The secret for keeping it well is to wind it up in a thick cotton cloth and let it rest in the dark. The ideal thing would be to put it in the ancient bread box, which is a wooden piece of furniture that we can still find in a lot of farming houses in Tuscany.
From a salt crumb…
Nowadays the Tuscan bread receives the DOP recognition, but what did make it really unique among all the Italian breads? And above all, why is it unsalted? For answering these questions we have to come back to the wars between the maritime Republic of Pisa and Florence in the fourteenth century.
At that time, Pisa suspended the salt trade with the Tuscan backcountry, included Arezzo. Since there was a salt shortage, Florentine families and Tuscan peasants stopped using it. Instead, among historians there are those who argue that it was a choice of Florence in order to release itself from the very high costs of salt, imposed by the opposing Pisa.
This theory does not satisfy totally and we wonder: why when the salt came back on the tables did they keep on not using it for bread preparation? The answer is linked to our cooking which is full of strong flavours that needs, for taste and disposition, to come with an unsalted bread.
There has always been no better match than stewed wild boar and unsalted crunchy bread. What about ham, salami or finocchiona between two big bread slices? Which Tuscan sauce does not deserve to mop up your plate with bread? However, when in Tuscany bread enters the kitchen and turns into a real protagonist with mouthwatering recipes.
The Tuscan bread in recipes of the cooking from Arezzo
In the kitchens in Arezzo, the bread dominates in every season with fresh summertime or soft and enchanting wintertime recipes. The Panzanella never misses on the tables during the hot summer months in Arezzo. It is a fresh bread salad made with raw vegetables, cucumber, onion, tomato and basil leaves. Everything is seasoned with a hint of salt, black pepper, extra virgin olive oil and vinegar.
It is very easy to prepare, but we have to respect old times and practices. We need stale Tuscan bread, better if dried for a couple of weeks. We need to put it to soak in cold water for an hour then crumbled and well wrung out because the panzanella has to be soft but dry. The bread is mixed to all the other ingredients and left to stand in the fridge for an hour. The Summer taste in Arezzo is on the tables.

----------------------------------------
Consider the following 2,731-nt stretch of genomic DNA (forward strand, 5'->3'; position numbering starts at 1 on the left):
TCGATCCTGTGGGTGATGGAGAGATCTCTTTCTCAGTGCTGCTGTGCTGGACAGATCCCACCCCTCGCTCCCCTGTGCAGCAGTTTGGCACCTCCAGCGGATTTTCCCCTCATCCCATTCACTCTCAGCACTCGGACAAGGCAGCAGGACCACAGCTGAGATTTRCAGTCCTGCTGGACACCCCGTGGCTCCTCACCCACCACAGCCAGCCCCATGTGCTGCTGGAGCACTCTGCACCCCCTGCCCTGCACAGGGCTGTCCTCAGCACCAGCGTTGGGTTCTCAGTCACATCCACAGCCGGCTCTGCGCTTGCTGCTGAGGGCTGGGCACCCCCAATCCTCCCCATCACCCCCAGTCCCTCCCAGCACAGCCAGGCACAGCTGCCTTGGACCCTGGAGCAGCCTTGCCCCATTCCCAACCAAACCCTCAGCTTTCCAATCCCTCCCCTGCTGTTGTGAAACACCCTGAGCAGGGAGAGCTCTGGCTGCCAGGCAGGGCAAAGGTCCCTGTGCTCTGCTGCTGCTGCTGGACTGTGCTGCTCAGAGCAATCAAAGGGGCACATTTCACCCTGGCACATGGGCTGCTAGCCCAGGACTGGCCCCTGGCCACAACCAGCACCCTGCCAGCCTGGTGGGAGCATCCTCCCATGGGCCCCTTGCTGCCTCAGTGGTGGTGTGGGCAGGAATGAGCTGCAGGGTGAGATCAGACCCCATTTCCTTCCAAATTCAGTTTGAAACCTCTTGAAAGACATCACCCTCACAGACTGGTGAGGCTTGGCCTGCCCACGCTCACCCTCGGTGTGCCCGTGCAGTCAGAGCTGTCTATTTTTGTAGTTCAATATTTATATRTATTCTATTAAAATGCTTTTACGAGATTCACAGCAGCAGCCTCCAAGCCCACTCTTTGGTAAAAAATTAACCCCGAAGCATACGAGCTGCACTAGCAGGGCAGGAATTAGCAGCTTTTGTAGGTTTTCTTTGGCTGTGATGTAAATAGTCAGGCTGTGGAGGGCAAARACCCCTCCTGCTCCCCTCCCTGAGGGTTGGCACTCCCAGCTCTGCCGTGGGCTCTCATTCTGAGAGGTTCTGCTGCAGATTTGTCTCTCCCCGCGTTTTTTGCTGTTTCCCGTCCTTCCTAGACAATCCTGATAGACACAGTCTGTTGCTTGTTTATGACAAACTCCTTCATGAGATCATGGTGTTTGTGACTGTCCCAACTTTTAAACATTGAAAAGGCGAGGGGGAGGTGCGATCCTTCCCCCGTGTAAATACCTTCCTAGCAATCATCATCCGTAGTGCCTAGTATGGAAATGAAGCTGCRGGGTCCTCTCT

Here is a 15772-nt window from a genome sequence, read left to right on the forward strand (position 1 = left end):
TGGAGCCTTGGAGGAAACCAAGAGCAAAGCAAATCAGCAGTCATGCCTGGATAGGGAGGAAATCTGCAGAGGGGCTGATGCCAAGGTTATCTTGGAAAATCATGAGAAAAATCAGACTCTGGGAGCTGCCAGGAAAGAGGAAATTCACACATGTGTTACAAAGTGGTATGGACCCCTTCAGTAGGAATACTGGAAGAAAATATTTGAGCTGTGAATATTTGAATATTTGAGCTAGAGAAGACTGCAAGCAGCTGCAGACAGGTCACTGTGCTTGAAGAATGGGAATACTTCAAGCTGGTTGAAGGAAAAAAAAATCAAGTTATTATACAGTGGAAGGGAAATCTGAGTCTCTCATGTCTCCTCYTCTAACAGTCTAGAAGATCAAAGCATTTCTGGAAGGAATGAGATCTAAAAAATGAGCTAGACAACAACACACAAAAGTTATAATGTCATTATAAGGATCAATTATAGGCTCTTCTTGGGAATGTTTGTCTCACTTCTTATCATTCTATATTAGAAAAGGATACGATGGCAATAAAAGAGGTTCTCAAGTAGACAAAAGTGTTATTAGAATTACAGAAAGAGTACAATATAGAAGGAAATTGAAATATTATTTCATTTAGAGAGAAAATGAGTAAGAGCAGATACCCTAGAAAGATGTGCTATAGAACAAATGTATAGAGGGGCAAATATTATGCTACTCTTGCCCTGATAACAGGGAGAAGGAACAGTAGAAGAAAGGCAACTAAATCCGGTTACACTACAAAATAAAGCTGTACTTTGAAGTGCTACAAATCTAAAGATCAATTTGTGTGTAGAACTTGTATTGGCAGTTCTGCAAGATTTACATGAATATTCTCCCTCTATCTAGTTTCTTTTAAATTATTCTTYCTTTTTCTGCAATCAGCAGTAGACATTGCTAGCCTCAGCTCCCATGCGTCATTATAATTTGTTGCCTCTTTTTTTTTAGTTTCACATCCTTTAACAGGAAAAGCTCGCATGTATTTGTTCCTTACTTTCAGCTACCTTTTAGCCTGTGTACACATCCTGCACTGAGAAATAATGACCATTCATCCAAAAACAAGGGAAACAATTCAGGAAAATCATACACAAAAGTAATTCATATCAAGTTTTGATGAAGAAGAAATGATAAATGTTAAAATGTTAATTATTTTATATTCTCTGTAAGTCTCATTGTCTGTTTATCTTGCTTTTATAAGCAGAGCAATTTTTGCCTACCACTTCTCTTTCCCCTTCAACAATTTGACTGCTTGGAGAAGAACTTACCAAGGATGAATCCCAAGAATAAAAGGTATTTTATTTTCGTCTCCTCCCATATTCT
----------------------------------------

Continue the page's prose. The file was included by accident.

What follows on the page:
Bruschettas and crostinis are very popular in all the seasons, from the traditional bruschetta with chopped tomato to the one with Tuscan lard, mushrooms and truffles. In Arezzo, the most popular and loved crostino is the one with liver sauce, called crostino nero. The most delicious between all the bruschettas is the one with black cabbage, garlic and freshly squeezed oil. In wintertime it is worth coming to Arezzo even just to taste it .
In Autumn and Winter the bread is the protagonist of a lot of dishes such as the ribollita, the pappa al pomodoro, and the acquacotta. Dishes of poor and Medieval origins, bread soups where the Tuscan bread is mixed with seasonal vegetables and sometimes with cheese and meat.
The bread story of the Casentino tradition comes to us and it repeats itself as a holy rite, where the power of water helps the man to grind the richly flavored wheats of this land. Thus, the Tuscan flour with the intact wheat germ is born; it is a flour full of taste which will be mixed again to this pure water, blended and kneaded by baker hands. The aroma of the Tuscan bread, in particular the one from Casentino, is recognizable among all the other breads from Arezzo and it is cherished by the palates of all Tuscany.
La minestra di pane o ribollita è uno di quei piatti poveri contadini tipici della tradizione aretina e toscana.